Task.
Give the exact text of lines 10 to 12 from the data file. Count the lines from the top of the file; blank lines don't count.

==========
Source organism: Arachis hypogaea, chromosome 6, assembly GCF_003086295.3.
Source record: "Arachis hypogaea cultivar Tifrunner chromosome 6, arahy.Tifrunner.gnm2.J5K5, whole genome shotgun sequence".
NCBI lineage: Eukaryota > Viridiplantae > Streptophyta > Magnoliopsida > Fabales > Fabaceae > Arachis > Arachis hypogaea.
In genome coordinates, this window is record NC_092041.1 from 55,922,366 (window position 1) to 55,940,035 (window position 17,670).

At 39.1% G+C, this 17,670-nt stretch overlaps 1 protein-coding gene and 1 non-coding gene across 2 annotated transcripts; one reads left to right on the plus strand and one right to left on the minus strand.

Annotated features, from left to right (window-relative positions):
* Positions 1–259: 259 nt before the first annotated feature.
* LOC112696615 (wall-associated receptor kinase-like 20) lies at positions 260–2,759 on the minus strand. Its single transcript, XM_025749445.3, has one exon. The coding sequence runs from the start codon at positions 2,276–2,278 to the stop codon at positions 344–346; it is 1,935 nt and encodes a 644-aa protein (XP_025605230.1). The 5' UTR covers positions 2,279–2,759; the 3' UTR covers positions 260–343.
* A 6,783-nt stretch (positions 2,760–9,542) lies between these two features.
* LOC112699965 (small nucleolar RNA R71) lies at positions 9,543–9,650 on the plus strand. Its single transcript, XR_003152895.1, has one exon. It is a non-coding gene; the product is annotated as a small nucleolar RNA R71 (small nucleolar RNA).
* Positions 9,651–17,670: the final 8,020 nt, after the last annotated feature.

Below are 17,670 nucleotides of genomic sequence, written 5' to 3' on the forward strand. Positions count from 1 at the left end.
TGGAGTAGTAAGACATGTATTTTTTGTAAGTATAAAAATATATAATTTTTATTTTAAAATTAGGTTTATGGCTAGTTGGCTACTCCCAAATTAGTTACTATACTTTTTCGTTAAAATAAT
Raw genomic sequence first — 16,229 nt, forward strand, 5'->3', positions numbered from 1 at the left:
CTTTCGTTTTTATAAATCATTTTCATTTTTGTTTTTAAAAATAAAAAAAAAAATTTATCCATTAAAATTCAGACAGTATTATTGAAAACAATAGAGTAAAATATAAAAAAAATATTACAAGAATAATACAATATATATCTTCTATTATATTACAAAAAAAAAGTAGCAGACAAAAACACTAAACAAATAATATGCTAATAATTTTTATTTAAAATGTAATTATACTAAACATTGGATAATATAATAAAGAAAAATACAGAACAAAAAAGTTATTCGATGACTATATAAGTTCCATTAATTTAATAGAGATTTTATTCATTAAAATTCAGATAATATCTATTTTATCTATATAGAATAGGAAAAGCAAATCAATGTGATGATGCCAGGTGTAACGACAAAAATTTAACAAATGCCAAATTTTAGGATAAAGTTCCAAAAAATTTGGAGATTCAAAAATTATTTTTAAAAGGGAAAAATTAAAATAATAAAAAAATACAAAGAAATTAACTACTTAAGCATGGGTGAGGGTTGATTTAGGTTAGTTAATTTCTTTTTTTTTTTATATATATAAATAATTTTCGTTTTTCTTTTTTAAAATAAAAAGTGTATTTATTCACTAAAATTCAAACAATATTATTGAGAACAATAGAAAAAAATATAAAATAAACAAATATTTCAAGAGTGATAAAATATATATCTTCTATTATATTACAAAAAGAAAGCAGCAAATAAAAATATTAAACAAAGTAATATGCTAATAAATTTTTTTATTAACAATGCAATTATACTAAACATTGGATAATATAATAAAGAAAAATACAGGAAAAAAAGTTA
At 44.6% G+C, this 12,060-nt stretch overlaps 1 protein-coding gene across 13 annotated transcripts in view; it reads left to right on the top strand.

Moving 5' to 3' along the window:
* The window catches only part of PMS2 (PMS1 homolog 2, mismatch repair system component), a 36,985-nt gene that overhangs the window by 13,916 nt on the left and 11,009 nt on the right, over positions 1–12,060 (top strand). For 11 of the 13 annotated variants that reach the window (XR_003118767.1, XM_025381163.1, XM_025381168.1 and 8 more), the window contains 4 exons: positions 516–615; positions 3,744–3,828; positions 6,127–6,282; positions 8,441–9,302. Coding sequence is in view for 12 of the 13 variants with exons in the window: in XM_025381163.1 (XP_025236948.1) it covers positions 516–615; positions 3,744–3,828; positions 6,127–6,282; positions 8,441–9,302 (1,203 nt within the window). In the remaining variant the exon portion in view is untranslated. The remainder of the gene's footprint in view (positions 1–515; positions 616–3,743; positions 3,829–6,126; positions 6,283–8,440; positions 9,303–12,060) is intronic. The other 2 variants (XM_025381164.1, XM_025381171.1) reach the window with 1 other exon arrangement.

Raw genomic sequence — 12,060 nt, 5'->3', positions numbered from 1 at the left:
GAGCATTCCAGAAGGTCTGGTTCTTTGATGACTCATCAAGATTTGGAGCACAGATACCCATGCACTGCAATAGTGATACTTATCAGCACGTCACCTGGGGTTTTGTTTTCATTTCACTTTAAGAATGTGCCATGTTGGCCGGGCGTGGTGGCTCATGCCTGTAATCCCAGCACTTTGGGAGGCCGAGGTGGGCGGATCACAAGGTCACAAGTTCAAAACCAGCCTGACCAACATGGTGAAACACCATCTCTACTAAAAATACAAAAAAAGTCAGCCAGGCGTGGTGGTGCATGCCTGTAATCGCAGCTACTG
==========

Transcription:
* LOC112699965 (small nucleolar RNA R71) lies at positions 9,543–9,650 on the plus strand. Its single transcript, XR_003152895.1, has one exon. It is a non-coding gene; the product is annotated as a small nucleolar RNA R71 (small nucleolar RNA).
* Positions 9,651–17,670: the final 8,020 nt, after the last annotated feature.

Below are 17,670 nucleotides of genomic sequence, written 5' to 3' on the forward strand. Positions count from 1 at the left end.